National Guard forces dropped water along the edges of a raging wildfire over the weekend as more than 2,000 firefighters in Northern California tried to contain a blaze that has already scorched 60,000 acres.

The wildfire, nicknamed the Rocky Fire, started on Wednesday. It is the largest in the drought-parched state, where more than 9,000 firefighters are struggling to contain it and 20 other active wildfires, some caused by lightning strikes, according to a statewide summary published on Sunday.

The Rocky Fire has now spread to three counties — Colusa, Lake and Yolo — and prompted the mandatory evacuation of about 12,000 people.

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New Study Links Global Warming to Hurricane Sandy and Other Extreme Weather Events

            

Escalators to the South Ferry Whitehall St. subway station in the financial district of Manhattan are shown flooded in the aftermath of Hurricane Sandy. A new study finds that without human-caused global warming, the New York subways might not have been flooded. Photograph: HANDOUT/Reuters

The paper finds that global warming is putting extreme weather on steroids

CLICK HERE - STUDY - Attribution of climate extreme events

theguardian.com - by John Abraham - June 22, 2015

One of the hottest areas of climate research these days is on the potential connections between human emissions, global warming, and extreme weather. Will global warming make extreme weather more common or less common? More severe or less severe?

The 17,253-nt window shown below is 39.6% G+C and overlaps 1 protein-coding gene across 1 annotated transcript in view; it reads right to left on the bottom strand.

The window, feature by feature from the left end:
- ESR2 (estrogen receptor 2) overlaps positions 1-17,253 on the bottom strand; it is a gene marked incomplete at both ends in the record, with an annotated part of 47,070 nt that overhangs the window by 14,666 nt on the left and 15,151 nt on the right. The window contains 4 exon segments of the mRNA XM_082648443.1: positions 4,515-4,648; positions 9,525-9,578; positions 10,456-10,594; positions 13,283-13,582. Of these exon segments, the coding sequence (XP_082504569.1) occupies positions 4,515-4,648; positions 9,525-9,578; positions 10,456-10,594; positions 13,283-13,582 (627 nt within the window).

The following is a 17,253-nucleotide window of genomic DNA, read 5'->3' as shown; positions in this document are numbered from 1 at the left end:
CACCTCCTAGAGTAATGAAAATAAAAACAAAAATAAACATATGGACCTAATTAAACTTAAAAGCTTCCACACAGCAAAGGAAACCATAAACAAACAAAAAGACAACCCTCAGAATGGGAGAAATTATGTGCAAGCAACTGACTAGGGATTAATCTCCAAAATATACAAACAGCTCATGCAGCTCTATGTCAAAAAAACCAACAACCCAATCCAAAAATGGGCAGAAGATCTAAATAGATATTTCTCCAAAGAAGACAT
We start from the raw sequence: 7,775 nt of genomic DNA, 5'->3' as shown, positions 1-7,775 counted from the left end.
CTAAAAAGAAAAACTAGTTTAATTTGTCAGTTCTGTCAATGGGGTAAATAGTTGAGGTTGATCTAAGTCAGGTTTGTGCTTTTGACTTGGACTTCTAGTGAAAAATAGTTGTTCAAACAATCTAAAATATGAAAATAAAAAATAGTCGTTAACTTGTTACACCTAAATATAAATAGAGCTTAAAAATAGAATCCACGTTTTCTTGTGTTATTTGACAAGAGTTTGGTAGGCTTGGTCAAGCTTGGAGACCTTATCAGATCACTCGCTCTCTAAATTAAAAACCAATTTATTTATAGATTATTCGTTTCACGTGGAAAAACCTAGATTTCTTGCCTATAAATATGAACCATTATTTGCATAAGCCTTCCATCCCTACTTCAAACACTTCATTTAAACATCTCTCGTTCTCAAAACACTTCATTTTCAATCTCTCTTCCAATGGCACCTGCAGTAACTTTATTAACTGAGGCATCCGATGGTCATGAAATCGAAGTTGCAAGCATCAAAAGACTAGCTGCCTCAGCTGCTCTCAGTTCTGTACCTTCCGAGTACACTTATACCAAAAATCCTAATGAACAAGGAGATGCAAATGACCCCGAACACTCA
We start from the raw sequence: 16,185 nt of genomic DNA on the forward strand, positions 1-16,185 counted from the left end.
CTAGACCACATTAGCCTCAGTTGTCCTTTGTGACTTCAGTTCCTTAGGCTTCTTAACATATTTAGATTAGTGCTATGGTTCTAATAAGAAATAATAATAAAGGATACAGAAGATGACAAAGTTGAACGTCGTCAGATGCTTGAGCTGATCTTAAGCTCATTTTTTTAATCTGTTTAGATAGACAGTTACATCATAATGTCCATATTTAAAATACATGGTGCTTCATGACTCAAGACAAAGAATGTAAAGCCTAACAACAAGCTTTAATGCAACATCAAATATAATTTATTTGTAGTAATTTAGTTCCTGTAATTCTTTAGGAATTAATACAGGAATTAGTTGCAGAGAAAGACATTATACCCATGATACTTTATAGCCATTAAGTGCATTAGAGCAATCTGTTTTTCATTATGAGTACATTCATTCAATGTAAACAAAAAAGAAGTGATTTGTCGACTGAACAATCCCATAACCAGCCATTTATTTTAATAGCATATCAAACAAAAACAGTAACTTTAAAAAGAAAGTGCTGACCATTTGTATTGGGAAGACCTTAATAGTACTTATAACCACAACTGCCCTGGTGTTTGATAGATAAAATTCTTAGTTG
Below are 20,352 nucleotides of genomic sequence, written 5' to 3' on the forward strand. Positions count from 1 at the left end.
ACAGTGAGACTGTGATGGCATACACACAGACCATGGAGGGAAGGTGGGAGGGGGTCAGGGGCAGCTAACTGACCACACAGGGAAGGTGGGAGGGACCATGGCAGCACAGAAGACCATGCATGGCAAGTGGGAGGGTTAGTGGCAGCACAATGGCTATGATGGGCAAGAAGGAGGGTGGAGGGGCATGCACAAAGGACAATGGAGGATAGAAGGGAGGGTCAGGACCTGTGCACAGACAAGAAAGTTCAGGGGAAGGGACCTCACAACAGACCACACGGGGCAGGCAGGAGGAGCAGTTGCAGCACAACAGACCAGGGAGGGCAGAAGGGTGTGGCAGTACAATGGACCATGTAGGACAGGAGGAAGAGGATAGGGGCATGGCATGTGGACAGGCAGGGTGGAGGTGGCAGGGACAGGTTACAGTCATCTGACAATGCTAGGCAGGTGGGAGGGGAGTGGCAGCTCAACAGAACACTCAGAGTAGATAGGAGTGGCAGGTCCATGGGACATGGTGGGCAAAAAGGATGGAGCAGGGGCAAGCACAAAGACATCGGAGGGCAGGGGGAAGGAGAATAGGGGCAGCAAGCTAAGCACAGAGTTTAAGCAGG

New research, just published today in Nature Climate Change helps to answer that question by approaching the problem in a novel way.

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Texas - Catastrophic and Historic Flooding

                            Wimberley, Texas                                                    San Marcos, Texas

       

                          Austin, Texas                                                                Houston, Texas

       

AN EXPANDING LIST OF FLOOD-RELATED INFORMATION AND ASSISTANCE RESOURCES (CLICK ON THE LINKS BELOW)

CLICK HERE -President Declares Disaster for Texas

CLICK HERE - Federal Aid Programs for State of Texas Declaration

CLICK HERE - Texas Department of Public Safety - Emergency Management - Situation Reports